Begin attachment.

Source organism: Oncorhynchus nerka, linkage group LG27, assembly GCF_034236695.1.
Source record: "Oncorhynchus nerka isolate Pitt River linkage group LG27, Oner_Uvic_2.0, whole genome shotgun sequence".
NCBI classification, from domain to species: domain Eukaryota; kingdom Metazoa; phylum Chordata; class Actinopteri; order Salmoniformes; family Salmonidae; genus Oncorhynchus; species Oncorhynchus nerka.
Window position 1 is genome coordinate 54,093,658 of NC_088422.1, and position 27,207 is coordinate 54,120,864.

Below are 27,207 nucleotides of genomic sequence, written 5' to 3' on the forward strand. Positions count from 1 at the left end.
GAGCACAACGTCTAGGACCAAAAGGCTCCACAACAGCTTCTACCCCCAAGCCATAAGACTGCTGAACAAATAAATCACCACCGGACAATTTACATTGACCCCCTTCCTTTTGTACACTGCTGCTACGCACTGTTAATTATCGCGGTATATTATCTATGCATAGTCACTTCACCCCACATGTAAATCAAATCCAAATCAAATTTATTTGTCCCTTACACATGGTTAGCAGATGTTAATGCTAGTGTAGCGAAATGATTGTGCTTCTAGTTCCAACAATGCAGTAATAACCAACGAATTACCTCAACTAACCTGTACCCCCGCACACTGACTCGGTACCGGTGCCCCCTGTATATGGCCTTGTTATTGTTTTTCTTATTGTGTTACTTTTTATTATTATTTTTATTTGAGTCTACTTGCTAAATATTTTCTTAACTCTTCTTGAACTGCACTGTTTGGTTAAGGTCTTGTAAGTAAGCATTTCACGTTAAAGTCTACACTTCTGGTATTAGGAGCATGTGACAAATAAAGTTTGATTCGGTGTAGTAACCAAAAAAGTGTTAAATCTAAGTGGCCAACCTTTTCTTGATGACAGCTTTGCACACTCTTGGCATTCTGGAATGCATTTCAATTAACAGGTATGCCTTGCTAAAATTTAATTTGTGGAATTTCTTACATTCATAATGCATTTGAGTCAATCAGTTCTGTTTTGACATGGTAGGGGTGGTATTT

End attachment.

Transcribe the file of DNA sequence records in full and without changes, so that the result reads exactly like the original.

Source organism: Oncorhynchus nerka, linkage group LG27, assembly GCF_034236695.1.
Source record: "Oncorhynchus nerka isolate Pitt River linkage group LG27, Oner_Uvic_2.0, whole genome shotgun sequence".
NCBI classification, from domain to species: domain Eukaryota; kingdom Metazoa; phylum Chordata; class Actinopteri; order Salmoniformes; family Salmonidae; genus Oncorhynchus; species Oncorhynchus nerka.
Window position 1 is genome coordinate 54,093,658 of NC_088422.1, and position 27,207 is coordinate 54,120,864.

Below are 27,207 nucleotides of genomic sequence, written 5' to 3' on the forward strand. Positions count from 1 at the left end.
GAGCACAACGTCTAGGACCAAAAGGCTCCACAACAGCTTCTACCCCCAAGCCATAAGACTGCTGAACAAATAAATCACCACCGGACAATTTACATTGACCCCCTTCCTTTTGTACACTGCTGCTACGCACTGTTAATTATCGCGGTATATTATCTATGCATAGTCACTTCACCCCACATGTAAATCAAATCCAAATCAAATTTATTTGTCCCTTACACATGGTTAGCAGATGTTAATGCTAGTGTAGCGAAATGATTGTGCTTCTAGTTCCAACAATGCAGTAATAACCAACGAATTACCTCAACTAACCTGTACCCCCGCACACTGACTCGGTACCGGTGCCCCCTGTATATGGCCTTGTTATTGTTTTTCTTATTGTGTTACTTTTTATTATTATTTTTATTTGAGTCTACTTGCTAAATATTTTCTTAACTCTTCTTGAACTGCACTGTTTGGTTAAGGTCTTGTAAGTAAGCATTTCACGTTAAAGTCTACACTTCTGGTATTAGGAGCATGTGACAAATAAAGTTTGATTCGGTGTAGTAACCAAAAAAGTGTTAAATCTAAGTGGCCAACCTTTTCTTGATGACAGCTTTGCACACTCTTGGCATTCTGGAATGCATTTCAATTAACAGGTATGCCTTGCTAAAATTTAATTTGTGGAATTTCTTACATTCATAATGCATTTGAGTCAATCAGTTCTGTTTTGACATGGTAGGGGTGGTATTT